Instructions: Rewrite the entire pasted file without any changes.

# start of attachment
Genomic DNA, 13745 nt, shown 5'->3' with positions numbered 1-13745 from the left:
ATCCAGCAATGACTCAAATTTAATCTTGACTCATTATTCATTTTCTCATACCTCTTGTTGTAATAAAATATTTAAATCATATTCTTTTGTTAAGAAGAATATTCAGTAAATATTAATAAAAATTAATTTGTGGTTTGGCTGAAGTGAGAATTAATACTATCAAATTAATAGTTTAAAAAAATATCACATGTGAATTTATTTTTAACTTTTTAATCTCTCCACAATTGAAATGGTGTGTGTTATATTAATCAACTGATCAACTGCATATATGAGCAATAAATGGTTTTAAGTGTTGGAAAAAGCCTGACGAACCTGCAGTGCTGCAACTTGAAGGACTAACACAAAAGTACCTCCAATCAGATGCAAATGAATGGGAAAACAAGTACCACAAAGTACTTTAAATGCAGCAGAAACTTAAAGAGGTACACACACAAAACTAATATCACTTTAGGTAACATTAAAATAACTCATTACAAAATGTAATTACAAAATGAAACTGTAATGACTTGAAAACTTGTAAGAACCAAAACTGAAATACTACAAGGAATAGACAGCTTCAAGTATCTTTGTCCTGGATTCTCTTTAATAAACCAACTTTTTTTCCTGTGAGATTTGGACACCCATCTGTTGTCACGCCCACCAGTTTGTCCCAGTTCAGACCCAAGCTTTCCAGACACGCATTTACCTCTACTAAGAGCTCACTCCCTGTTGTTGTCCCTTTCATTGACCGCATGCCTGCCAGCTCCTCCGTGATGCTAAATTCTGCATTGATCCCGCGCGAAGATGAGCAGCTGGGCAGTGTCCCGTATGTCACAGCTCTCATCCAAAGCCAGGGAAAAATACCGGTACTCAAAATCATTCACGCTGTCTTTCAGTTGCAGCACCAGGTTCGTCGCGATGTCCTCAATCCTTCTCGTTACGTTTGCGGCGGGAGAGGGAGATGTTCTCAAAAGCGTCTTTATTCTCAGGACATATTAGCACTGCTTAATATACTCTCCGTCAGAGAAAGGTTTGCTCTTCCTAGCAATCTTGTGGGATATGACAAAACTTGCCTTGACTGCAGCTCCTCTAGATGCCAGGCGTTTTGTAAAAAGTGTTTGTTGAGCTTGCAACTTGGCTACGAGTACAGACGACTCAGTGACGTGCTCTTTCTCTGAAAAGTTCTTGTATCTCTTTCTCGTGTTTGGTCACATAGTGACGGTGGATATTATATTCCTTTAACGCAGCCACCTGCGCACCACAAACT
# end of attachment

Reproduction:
Genomic DNA, 13745 nt, shown 5'->3' with positions numbered 1-13745 from the left:
ATCCAGCAATGACTCAAATTTAATCTTGACTCATTATTCATTTTCTCATACCTCTTGTTGTAATAAAATATTTAAATCATATTCTTTTGTTAAGAAGAATATTCAGTAAATATTAATAAAAATTAATTTGTGGTTTGGCTGAAGTGAGAATTAATACTATCAAATTAATAGTTTAAAAAAATATCACATGTGAATTTATTTTTAACTTTTTAATCTCTCCACAATTGAAATGGTGTGTGTTATATTAATCAACTGATCAACTGCATATATGAGCAATAAATGGTTTTAAGTGTTGGAAAAAGCCTGACGAACCTGCAGTGCTGCAACTTGAAGGACTAACACAAAAGTACCTCCAATCAGATGCAAATGAATGGGAAAACAAGTACCACAAAGTACTTTAAATGCAGCAGAAACTTAAAGAGGTACACACACAAAACTAATATCACTTTAGGTAACATTAAAATAACTCATTACAAAATGTAATTACAAAATGAAACTGTAATGACTTGAAAACTTGTAAGAACCAAAACTGAAATACTACAAGGAATAGACAGCTTCAAGTATCTTTGTCCTGGATTCTCTTTAATAAACCAACTTTTTTTCCTGTGAGATTTGGACACCCATCTGTTGTCACGCCCACCAGTTTGTCCCAGTTCAGACCCAAGCTTTCCAGACACGCATTTACCTCTACTAAGAGCTCACTCCCTGTTGTTGTCCCTTTCATTGACCGCATGCCTGCCAGCTCCTCCGTGATGCTAAATTCTGCATTGATCCCGCGCGAAGATGAGCAGCTGGGCAGTGTCCCGTATGTCACAGCTCTCATCCAAAGCCAGGGAAAAATACCGGTACTCAAAATCATTCACGCTGTCTTTCAGTTGCAGCACCAGGTTCGTCGCGATGTCCTCAATCCTTCTCGTTACGTTTGCGGCGGGAGAGGGAGATGTTCTCAAAAGCGTCTTTATTCTCAGGACATATTAGCACTGCTTAATATACTCTCCGTCAGAGAAAGGTTTGCTCTTCCTAGCAATCTTGTGGGATATGACAAAACTTGCCTTGACTGCAGCTCCTCTAGATGCCAGGCGTTTTGTAAAAAGTGTTTGTTGAGCTTGCAACTTGGCTACGAGTACAGACGACTCAGTGACGTGCTCTTTCTCTGAAAAGTTCTTGTATCTCTTTCTCGTGTTTGGTCACATAGTGACGGTGGATATTATATTCCTTTAACGCAGCCACCTGCGCACCACAAACT